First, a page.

NCPO Defends Ban On Political Academic Discussions

Police interrupt and cancel a discussion on the status of human rights in Thailand held at the Foreign Correspondents' Club of Thailand, 2 Sept 2014.

BANGKOK — Thailand’s military junta has reiterated its ban on all political activities, including academic discussions, and moved to block another forum organised by academics at Chiang Mai University.

"All activities related to politics must be held off for now," Col. Winthai Suvaree, spokesperson of the junta's National Council for Peace and Order (NCPO), said at a press conference yesterday.

Last week the military interrupted a panel on the "Demise of Foreign Dictators" at Thammasat University and briefly detained four professors and three students, including the prominent historian Nidhi Eoseewong.

Col. Winthai said the military has also canceled an academic discussion titled "Happiness and Reconciliation Under 2014 Interim Constitution” that was scheduled to take place at Chiang Mai University this Thursday.


"Because of the nation's atmosphere at the moment, we don't want to see any gatherings or activities that may be related to politics," Col. Winthai said. "If any agency wants to propose or complain about any issue to the government, they should submit a letter to Gen. Prayuth Chan-ocha, Prime Minister and NCPO chairman."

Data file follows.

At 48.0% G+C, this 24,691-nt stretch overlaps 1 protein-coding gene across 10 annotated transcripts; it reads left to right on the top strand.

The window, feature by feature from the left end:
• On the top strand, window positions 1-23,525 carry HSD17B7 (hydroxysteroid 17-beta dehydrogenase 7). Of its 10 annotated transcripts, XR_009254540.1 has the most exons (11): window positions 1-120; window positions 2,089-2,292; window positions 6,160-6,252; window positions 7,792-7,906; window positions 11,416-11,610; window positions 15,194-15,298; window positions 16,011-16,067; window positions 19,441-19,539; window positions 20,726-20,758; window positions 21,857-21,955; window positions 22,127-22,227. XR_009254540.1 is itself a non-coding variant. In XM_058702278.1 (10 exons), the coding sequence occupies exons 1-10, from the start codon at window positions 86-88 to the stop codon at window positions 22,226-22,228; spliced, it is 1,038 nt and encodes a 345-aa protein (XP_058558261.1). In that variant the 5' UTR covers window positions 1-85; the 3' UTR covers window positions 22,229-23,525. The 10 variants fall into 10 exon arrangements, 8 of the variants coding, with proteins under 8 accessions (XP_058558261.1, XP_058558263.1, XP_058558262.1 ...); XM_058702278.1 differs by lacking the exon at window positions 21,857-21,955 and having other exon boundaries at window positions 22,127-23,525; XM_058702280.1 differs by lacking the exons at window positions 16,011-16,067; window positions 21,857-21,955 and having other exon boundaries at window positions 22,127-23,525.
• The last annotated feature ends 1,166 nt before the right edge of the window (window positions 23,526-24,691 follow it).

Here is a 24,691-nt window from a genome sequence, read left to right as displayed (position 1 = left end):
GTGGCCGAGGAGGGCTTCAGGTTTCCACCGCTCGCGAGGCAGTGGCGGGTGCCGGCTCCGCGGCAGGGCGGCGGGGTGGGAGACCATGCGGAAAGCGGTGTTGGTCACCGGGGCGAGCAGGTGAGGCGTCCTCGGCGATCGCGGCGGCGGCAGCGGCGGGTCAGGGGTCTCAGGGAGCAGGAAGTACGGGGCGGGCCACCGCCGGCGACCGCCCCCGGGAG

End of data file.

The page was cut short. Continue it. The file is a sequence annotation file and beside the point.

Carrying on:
He added, "We don't want to see the use of any other channels that could cause divisions in society."

After staging a coup four months ago, the NCPO banned all forms of political expression and public protests. Many of the those who violated the prohibition are now facing trials in military court.

Yesterday, 60 academics from 16 universities across Thailand signed an open letter condemning the cancellation of the panel discussion at Thammasat University, which they called "a severe infringement of academic freedom."

"We urge the ruling military junta, the National Council of Peace and Order (NCPO), to stop intimidating academics and students, and respect academic freedom," the letter said. "If such a basic freedom as the freedom to engage in intellectual discussions within an academic institution is not respected, there is no hope that the Thailand that will come out of the NCPO's reform will respect citizens' basic rights and freedom."

On 2 September, the military forced a group of lawyers and activists to cancel their panel discussion on the status of human rights in junta-ruled Thailand. A spokesperson of the NCPO claimed it was necessary to block the talk, aptly titled "Access to Justice in Thailand: Currently Unavailable," to prevent the dissemination of false information and "prejudice."



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